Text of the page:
girl-child-holding-teddy-bear-moving-boxesDivorce is hard on kids and parents. Even if the parents can’t live together, the situation is usually easier for children when they can see both parents regularly. That’s why relocation is such a difficult issue. Under Utah law, “relocation” means any move within 150 miles from the custodial parent’s residence, so it’s not necessarily an out-of-state move. Even though today’s technology allows the noncustodial parent to communicate and “see” a child more often than in the past, it’s not the same as frequent, face-to-face interaction. Divorced parents whose relationship is basically amicable can find themselves fighting tooth and nail over relocation. That’s why a decision regarding relocation comes down to a judge’s ruling. Below is an explanation of how the process works and the ways in which a judge makes their decision.

Advanced Notice

If a custodial parent plans to move more than 150 miles from the current home, he or she must give the noncustodial parent at least 60 days advanced notice regarding the move. The 150 miles is a bottom line – if the parent wants to move 149 miles away and can prove the distance, no notice is required.

If the noncustodial parent agrees to the relocation, the situation is easier. The notice allows either parent to request a new visitation schedule from the court. If the noncustodial parent decides to challenge the request for relocation, the judge makes the decision, but even when parents agree a judge formalizes the arrangement.

Legitimate Relocation Reasons

Just deciding on a change of scenery isn’t a legitimate reason for a custodial parent to relocate with a child in Utah. The parent must prove there are compelling, justifiable reasons to make the move. The two most common requests for relocation involve:

  • Employment – the parent has a higher-paying job offer than is available in their current Utah location.
  • Remarriage – the parent has remarried, and the new spouse lives and works outside of the 150 mile radius.

In the Best Interests of the Child

When it comes to a relocation decision by a Utah court, the standard is always the best interests of the child. Unfortunately, in many cases the opinion of the child bears little weight in the decision, at least before high school age. The judge considers various elements, including:

  • Needs – are the interests and activities of the child available in the new location? Most sports and arts activities can be duplicated elsewhere, but a child who lives to ski isn’t going to have much opportunity in Florida, for example.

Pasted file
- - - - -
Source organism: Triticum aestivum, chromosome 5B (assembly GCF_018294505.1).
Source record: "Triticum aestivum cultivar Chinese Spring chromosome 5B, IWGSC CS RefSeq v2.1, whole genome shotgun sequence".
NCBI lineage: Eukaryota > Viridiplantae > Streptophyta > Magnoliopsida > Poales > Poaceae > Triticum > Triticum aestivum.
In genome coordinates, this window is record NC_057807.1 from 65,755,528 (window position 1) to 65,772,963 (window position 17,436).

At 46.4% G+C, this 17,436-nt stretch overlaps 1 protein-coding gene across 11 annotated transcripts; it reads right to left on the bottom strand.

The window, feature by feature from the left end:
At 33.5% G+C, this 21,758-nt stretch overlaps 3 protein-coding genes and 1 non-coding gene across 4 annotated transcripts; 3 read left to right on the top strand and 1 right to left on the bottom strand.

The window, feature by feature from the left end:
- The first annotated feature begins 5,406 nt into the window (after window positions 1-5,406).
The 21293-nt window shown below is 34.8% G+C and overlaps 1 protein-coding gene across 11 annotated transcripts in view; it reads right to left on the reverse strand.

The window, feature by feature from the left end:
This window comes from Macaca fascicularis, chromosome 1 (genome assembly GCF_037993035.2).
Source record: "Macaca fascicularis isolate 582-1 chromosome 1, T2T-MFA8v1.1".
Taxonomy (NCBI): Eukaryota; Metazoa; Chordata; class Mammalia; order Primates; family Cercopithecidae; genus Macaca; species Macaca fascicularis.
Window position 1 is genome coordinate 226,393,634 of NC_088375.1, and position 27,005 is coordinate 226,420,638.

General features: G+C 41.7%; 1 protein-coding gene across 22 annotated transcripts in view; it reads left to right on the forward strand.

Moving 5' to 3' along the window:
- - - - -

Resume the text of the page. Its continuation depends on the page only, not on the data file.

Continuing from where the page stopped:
• Living Conditions – if the custodial parent’s new dwelling is similar to the current home, that’s a neutral factor. However, the new living conditions could influence a judge’s decision in a positive or negative way.
  • Education – is the new school the child will attend of the same quality as the current school? Does it offer any special programs in which the child is now enrolled? Again, these factors may weigh in as neutral, positive or negative.
  • Special Needs – Some children have special needs based on their health or mental development. If top-notch hospitals or other facilities are available in the new area and far superior to those in the current Utah area, that is an important positive factor for the relocation. Of course, the opposite is a strong negative.
  • Community Ties – Is there a close-knit family in the current Utah location? Are there any close family members in the new location?
  • Impact of the relocation on the child’s relationship with the noncustodial parent.

Other Court Considerations

While the best interests of the child are paramount, they are not the only standards considered by a judge in custodial relocation cases. Other factors come into play, including:

  • Reason for relocation
  • Both parents’ financial resources
  • Costs and difficulty of exercising parental time

Since no two situations are alike, there are other factors the court may deem relevant for a particular case. The court will usually order the relocating parent to pay the travel expenses when the child visits the other parent. The exact holidays and summer schedule the child spends with each parent is also decided by the court.

The Utah Law Office of David Pezrazas Can Help

If you or your former spouse plans to relocate, contact family law attorney David Pedrazas who has over 20 years of experience in child custody and relocation cases. We understand divorce and custody law can be hard to deal with on your own, as well as stressful for your family. That’s why having a family law attorney on your side to help you navigate through the entire process and makes things easier is in the best interest of you and your family. Our goal is to use all of our knowledge and expertise to provide you with all the information you need to make the best decision possible. Contact the Salt Lake City Law Office of David Pedrazas, PLLC online or call us at 801-263-7078 for a 30-minute consultation to discuss your specific case.

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